Friday, October 31, 2014

The Wonderment of "Charlotte’s Web"

“[Charlotte’s Web is about] friendship on earth, affection and protection, adventure and miracle, life and death, trust and treachery, pleasure and pain, and the passing of time. As a piece of work, it is just about perfect, and just about magical in the way it is done.”
–Eudora Welty, The New York Times Book Review
E. B. White’s beloved children’s book Charlotte’s Web tells the story of Wilbur—a young, runt of a pig—whose life is saved by the friendship of a young girl named Fern and a gifted, grey barn spider named Charlotte.

Nursed to health by Fern with bottles of milk, Wilbur soon goes to live on her Uncle Homer’s farm, where he grows up surrounded by a lively barnyard full of animals.

His motley crew of friends includes a scheming rat named Templeton, a prim and proper Goose and Gander, an ancient Sheep, and Charlotte, a wise, barnyard spider who concocts a brilliant plan to spin words into her web to save Wilbur’s life.

Seeing a series of incredible words—“Some Pig,” “Terrific,” and “Radiant”—written in Charlotte’s web, Uncle Homer declares them a miracle and takes his special pig to the County Fair to compete for a blue ribbon. If Wilbur wins, Homer promises that he’ll live a long and happy life, but he’ll need Charlotte’s help to make it happen.

Director Laurie Woolery returns to South Coast Repertory to direct Joseph Robinette’s stage adaptation of this classic, heart-warming tale of love, friendship and life on a farm. 

“SCR is my artistic home,” Woolery says. “Just as Fern has a coming of age in Charlotte’s Web, I had my own coming of age here.”

Woolery got her start in theatre through SCR’s Theatre Conservatory program in 1989, Where she served as director of the conservatory from 1999 to 2005. She wrote and directed many shows for SCR’s conservatory and went on to serve as the associate artistic director of Cornerstone Theatre in Los Angeles. She is currently the associate director of public works at the Public Theatre in New York City.

Costume renderings for Templeton, Wilbur and Charlotte by designer Soojin Lee
Woolery has assembled a phenomenal cast and creative team to adapt E.B. White’s classic book for the stage, including actors Larry Bates, Brad Culver, Fran De Leon, Lovelle Liquigan, Zila Mendoza, and Nicholas Mongiardo-Cooper. The designers include scenic designers Nephelie Andonyadis and Trevor Norton, costume designer Soojin Lee, lighting designer Jeremy Pivnick and sound designer Corinne Carillo.

E. B. White—His Life, Work and Inspiration

E. B. White, the author of such beloved children's classics as Charlotte's Web, Stuart Little and The Trumpet of the Swan, was born in Mount Vernon, New York. He graduated from Cornell University in 1921 and, five or six years later, joined the staff of The New Yorker magazine. White authored seventeen books of prose and poetry and was elected to the American Academy of Arts and Letters in 1973.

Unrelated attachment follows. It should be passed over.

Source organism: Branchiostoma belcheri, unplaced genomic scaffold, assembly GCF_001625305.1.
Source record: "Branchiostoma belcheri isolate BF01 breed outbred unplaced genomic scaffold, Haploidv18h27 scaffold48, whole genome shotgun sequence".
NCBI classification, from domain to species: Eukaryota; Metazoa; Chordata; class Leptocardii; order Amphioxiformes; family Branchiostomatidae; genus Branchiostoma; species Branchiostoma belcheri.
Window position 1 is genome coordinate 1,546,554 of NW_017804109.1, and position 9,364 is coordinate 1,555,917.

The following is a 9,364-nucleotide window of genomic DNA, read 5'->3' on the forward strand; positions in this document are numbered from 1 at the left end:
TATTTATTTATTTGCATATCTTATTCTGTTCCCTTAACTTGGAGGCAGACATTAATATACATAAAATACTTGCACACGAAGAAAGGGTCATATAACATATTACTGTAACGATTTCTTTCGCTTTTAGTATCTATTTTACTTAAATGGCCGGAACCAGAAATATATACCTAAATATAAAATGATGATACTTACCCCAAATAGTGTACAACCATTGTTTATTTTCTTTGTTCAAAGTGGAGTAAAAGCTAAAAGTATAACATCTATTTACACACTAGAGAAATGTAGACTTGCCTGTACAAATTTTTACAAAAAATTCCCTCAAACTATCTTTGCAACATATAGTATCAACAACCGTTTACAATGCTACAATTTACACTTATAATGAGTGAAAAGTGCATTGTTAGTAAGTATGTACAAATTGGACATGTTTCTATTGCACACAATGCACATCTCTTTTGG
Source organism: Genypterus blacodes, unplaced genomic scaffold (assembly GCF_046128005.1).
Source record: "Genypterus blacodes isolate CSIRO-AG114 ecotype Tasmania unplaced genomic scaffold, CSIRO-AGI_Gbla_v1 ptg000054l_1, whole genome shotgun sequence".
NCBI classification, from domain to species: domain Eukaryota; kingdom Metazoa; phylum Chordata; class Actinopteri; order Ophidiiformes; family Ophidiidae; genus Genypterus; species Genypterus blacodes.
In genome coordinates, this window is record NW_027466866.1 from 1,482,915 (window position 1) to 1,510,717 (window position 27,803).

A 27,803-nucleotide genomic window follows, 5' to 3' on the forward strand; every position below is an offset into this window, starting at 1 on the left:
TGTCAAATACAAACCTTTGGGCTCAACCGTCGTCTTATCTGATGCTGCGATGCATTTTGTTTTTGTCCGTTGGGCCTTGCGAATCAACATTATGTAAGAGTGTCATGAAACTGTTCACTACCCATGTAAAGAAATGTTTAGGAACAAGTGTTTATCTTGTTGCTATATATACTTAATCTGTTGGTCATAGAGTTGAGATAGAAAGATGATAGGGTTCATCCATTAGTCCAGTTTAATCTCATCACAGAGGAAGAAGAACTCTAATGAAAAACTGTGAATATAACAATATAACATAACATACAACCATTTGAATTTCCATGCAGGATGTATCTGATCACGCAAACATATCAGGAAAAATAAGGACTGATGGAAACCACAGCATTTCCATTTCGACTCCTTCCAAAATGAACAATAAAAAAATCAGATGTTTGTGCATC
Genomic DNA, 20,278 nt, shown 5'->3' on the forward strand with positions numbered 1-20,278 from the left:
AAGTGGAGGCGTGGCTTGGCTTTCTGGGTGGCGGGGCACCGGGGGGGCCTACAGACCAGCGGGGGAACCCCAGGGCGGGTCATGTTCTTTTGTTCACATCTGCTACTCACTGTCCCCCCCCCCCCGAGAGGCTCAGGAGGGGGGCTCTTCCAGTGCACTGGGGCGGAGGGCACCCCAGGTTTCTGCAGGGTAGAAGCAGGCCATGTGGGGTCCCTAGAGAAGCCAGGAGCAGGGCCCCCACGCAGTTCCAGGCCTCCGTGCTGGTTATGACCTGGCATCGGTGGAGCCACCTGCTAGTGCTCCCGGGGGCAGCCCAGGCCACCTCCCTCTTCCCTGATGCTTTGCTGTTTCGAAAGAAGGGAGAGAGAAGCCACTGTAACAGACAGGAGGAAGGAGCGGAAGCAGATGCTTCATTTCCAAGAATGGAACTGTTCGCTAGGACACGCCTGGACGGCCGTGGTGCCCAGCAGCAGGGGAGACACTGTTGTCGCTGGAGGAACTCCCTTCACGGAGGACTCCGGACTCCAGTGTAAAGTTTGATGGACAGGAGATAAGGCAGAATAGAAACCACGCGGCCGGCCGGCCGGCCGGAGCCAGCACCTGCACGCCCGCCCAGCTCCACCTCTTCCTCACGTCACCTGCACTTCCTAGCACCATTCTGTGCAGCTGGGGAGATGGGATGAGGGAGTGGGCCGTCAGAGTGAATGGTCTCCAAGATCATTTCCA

In addition to writing children's books, White also wrote books for adults, as well as poems and essays, and he drew sketches for The New Yorker magazine. Some of his other books include: One Man's Meat, The Second Tree from the Corner, Letters of E. B. White, The Essays of E. B. White and Poems and Sketches of E. B. White.

Funnily enough for such a famous writer, he always said that he found writing difficult and bad for one's disposition but he kept at it!

“All that I hope to say in books, all that I ever hope to say, is that I love the world.”
—E. B. White
White won countless awards, including the 1971 National Medal for Literature and the Laura Ingalls Wilder Medal, which commended him for making “a substantial and lasting contribution to literature for children.”

During his lifetime, many young readers asked Mr. White if his stories were true. In a letter written to be sent to his fans, he answered, “No, they are imaginary tales… But real life is only one kind of life—there is also the life of the imagination.”

White lived on a farm in Maine where he kept animals; some of these creatures made their way into his stories and books, like Stuart in Stuart Little, or Charlotte in Charlotte's Web. White said, “I like animals, and my barn is a very pleasant place to be, at all hours!”

White said of his inspiration for Charlotte’s Web: “I had been watching a big grey spider at her work and was impressed by how clever she was at weaving. Gradually I worked the spider into the story that you know, a story of friendship and salvation on a farm.”


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